Wake up early. Eat well. Work hard. Exercise.
With more than 4.3 billion views on TikTok, the #ThatGirl hashtag presents users with a slew of content encouraging viewers to “become that girl”—that is, one who works out, journals, and eats a healthy meal all before their day even begins.
The idea is to encourage viewers to be the best version of themselves possible, physically, mentally and professionally.
However, many of the videos pushing TikTok users to transform into “That Girl” imply that it can only be done if they conform stringently to a set of specific habits, which usually come in the form of an aesthetically pleasing checklist-style morning or evening routine.
The majority of “That Girl” videos appear to be made by young, upper-middle-class white women.
Rebecca Lockwood, an entrepreneur and author of The Female’s Handbook: Step Into Your Personal Potential, told Fortune that while it could seem empowering and motivating to be “That Girl,” the trend could be quite damaging for some young professionals.
“When we don’t meet our own expectations and internal perceptions of what we should be, who we should be, and how we should be, it can be quite demotivating and toxic,” she said. “This trend could potentially be setting unrealistic ideals of what success should be. It’s quite possible that people may be attempting to meet these ideals and then feeling very let down by themselves and negative if they do not.”
Lockwood said people should instead be striving toward their own personal values and goals.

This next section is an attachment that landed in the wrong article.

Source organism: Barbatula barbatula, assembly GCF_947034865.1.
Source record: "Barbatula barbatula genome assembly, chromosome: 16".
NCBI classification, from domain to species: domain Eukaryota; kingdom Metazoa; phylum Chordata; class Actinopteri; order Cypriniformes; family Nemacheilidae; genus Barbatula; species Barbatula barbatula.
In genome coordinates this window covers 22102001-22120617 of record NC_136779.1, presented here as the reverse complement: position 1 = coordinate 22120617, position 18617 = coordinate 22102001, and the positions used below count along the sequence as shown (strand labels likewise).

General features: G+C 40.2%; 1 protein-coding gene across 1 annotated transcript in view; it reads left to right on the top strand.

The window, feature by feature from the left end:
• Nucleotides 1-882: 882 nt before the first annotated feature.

“The ‘That Girl’ trend could be creating the notion of searching outside the self for meaning and removing perspective because [the goals] are not personal to each individual,” she said. “Success means something different to everyone, and when we are not meeting our own version it can have a detrimental impact on our mental and emotional health.”
Jacqueline Hurst, a life coach and author of How to Do You, told Fortune that the lifestyle “That Girl” content touts is generally impractical for people with full-time jobs and other responsibilities.
“It’s unrealistic—when they say to be ‘That Girl’ you have to get up before 8 a.m., do your exercise, eat fruit and vegetables only—it’s quite funny, really. Who does that?” she said in a phone call.
“I’m sure that there are some things in some of those videos that might be good to be reminded of, like it’s good to be someone who can go for a walk in the morning—but what isn’t good is the perfectionism around it, that you’re not a good or perfect person if you don’t check every box.”
Hurst argued the standards of productivity promoted in “That Girl” videos are distorting ideals of success—and could actually be damaging to some people’s capacity to get things done.
“Just because someone’s thin, it does not mean they’re successful,” she said. “Just because they’ve got 4 million viewers on TikTok, it doesn’t necessarily mean they’re successful. They might be successful in that area [but not others]. You decide what success is, not someone on TikTok.”
She added that the trend fails to encompass a rounded approach to success that understands it is human to deviate from one’s goals.
“These stringent, tough rules are just not healthy,” Hurst said. “Loving yourself is not ‘get up at 8 o’clock, make sure you journal, make sure you meditate, make sure you do yoga.’ When you’re nice to yourself, you get a lot more done.”
Dr. Stephanie Baker, a sociologist at London’s City University, told Fortune that the “That Girl” trend builds on an established history of self-help discourse in the U.S., but “succumbs to the same issues as the beauty, fitness, wellness, and happiness industries.”
“While many people find such content helpful, self-improvement is presented as an ongoing pursuit requiring constant devotion,” she said. “There will be many who feel these videos create pressure to conform to unrealistic standards.”
Fortune contacted numerous “That Girl” video creators but received no response.
A spokesperson for TikTok was not immediately available for comment.
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